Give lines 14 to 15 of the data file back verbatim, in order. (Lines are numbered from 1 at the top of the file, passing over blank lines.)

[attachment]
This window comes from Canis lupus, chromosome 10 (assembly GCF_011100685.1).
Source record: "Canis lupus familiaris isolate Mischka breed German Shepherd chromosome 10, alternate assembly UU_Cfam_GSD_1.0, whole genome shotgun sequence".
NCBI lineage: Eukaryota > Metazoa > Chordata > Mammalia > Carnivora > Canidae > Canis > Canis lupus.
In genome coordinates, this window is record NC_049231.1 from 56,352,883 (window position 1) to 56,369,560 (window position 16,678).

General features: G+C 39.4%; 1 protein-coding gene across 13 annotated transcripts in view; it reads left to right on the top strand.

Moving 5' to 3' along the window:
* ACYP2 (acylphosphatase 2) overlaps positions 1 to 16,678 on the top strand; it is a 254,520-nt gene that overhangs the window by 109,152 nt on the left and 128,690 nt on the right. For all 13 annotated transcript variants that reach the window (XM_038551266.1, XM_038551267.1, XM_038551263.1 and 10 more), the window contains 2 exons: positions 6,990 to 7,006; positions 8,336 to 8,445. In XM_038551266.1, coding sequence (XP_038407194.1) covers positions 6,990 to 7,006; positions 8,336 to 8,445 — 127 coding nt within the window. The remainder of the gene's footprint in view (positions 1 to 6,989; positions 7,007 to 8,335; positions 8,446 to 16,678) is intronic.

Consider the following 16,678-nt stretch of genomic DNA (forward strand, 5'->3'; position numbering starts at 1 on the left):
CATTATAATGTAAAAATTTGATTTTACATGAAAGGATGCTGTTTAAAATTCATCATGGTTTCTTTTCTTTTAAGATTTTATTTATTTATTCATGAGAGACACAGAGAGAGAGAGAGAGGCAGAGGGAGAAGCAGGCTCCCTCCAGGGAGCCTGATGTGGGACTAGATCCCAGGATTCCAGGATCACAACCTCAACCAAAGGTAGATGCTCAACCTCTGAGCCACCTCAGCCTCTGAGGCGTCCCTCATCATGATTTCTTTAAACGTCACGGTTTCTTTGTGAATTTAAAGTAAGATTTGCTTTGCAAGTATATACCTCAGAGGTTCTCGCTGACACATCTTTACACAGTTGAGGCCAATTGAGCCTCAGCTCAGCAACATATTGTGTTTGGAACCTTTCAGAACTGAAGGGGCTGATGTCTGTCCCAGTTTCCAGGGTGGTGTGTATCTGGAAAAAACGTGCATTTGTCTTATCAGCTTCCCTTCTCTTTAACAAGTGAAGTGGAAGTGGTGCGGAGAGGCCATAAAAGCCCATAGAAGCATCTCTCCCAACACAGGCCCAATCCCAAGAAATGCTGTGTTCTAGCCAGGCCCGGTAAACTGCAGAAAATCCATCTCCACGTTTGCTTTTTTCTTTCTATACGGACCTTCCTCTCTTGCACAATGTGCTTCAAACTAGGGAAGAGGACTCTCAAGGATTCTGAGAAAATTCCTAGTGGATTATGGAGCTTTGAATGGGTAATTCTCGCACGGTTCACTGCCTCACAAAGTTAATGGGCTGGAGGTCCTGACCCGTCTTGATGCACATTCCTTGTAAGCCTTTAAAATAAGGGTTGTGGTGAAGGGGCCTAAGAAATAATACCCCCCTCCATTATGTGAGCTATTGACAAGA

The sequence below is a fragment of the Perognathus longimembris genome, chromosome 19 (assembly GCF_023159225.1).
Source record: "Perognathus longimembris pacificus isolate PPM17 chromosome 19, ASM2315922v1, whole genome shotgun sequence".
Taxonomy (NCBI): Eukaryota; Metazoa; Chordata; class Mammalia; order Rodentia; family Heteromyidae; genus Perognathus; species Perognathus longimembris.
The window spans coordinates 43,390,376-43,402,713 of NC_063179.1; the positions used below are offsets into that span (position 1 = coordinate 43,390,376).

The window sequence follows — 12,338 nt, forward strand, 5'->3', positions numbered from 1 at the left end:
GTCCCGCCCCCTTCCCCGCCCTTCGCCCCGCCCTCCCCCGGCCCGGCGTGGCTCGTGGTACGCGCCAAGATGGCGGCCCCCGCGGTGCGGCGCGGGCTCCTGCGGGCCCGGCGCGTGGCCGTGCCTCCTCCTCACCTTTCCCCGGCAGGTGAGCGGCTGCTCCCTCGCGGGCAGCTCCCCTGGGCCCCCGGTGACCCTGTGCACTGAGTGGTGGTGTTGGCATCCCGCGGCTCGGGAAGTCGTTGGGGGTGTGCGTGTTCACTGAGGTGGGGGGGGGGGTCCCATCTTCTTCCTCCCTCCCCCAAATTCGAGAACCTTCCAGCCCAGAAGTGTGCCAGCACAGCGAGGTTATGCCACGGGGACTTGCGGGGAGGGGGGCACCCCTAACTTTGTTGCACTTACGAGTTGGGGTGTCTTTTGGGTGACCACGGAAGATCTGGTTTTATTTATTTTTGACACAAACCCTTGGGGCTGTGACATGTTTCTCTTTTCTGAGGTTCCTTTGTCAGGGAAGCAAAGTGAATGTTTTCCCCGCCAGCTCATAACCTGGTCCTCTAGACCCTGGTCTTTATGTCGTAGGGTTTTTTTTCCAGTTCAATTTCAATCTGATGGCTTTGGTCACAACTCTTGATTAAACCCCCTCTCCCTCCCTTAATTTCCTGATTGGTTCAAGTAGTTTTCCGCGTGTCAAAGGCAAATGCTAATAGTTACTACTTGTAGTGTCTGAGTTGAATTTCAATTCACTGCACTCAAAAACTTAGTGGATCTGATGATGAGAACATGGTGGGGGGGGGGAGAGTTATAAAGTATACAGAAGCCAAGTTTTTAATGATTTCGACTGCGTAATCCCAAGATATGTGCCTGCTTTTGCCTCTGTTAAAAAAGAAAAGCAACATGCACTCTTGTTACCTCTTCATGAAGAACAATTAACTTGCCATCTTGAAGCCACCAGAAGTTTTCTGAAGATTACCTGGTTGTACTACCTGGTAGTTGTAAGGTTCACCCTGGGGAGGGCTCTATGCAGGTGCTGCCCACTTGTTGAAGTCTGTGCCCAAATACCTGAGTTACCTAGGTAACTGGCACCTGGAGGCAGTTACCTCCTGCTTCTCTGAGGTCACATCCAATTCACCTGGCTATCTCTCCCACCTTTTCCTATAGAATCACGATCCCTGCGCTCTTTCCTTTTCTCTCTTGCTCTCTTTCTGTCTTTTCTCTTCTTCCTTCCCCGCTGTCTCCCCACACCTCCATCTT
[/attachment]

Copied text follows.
The window sequence follows — 12,338 nt, forward strand, 5'->3', positions numbered from 1 at the left end:
GTCCCGCCCCCTTCCCCGCCCTTCGCCCCGCCCTCCCCCGGCCCGGCGTGGCTCGTGGTACGCGCCAAGATGGCGGCCCCCGCGGTGCGGCGCGGGCTCCTGCGGGCCCGGCGCGTGGCCGTGCCTCCTCCTCACCTTTCCCCGGCAGGTGAGCGGCTGCTCCCTCGCGGGCAGCTCCCCTGGGCCCCCGGTGACCCTGTGCACTGAGTGGTGGTGTTGGCATCCCGCGGCTCGGGAAGTCGTTGGGGGTGTGCGTGTTCACTGAGGTGGGGGGGGGGGTCCCATCTTCTTCCTCCCTCCCCCAAATTCGAGAACCTTCCAGCCCAGAAGTGTGCCAGCACAGCGAGGTTATGCCACGGGGACTTGCGGGGAGGGGGGCACCCCTAACTTTGTTGCACTTACGAGTTGGGGTGTCTTTTGGGTGACCACGGAAGATCTGGTTTTATTTATTTTTGACACAAACCCTTGGGGCTGTGACATGTTTCTCTTTTCTGAGGTTCCTTTGTCAGGGAAGCAAAGTGAATGTTTTCCCCGCCAGCTCATAACCTGGTCCTCTAGACCCTGGTCTTTATGTCGTAGGGTTTTTTTTCCAGTTCAATTTCAATCTGATGGCTTTGGTCACAACTCTTGATTAAACCCCCTCTCCCTCCCTTAATTTCCTGATTGGTTCAAGTAGTTTTCCGCGTGTCAAAGGCAAATGCTAATAGTTACTACTTGTAGTGTCTGAGTTGAATTTCAATTCACTGCACTCAAAAACTTAGTGGATCTGATGATGAGAACATGGTGGGGGGGGGGAGAGTTATAAAGTATACAGAAGCCAAGTTTTTAATGATTTCGACTGCGTAATCCCAAGATATGTGCCTGCTTTTGCCTCTGTTAAAAAAGAAAAGCAACATGCACTCTTGTTACCTCTTCATGAAGAACAATTAACTTGCCATCTTGAAGCCACCAGAAGTTTTCTGAAGATTACCTGGTTGTACTACCTGGTAGTTGTAAGGTTCACCCTGGGGAGGGCTCTATGCAGGTGCTGCCCACTTGTTGAAGTCTGTGCCCAAATACCTGAGTTACCTAGGTAACTGGCACCTGGAGGCAGTTACCTCCTGCTTCTCTGAGGTCACATCCAATTCACCTGGCTATCTCTCCCACCTTTTCCTATAGAATCACGATCCCTGCGCTCTTTCCTTTTCTCTCTTGCTCTCTTTCTGTCTTTTCTCTTCTTCCTTCCCCGCTGTCTCCCCACACCTCCATCTT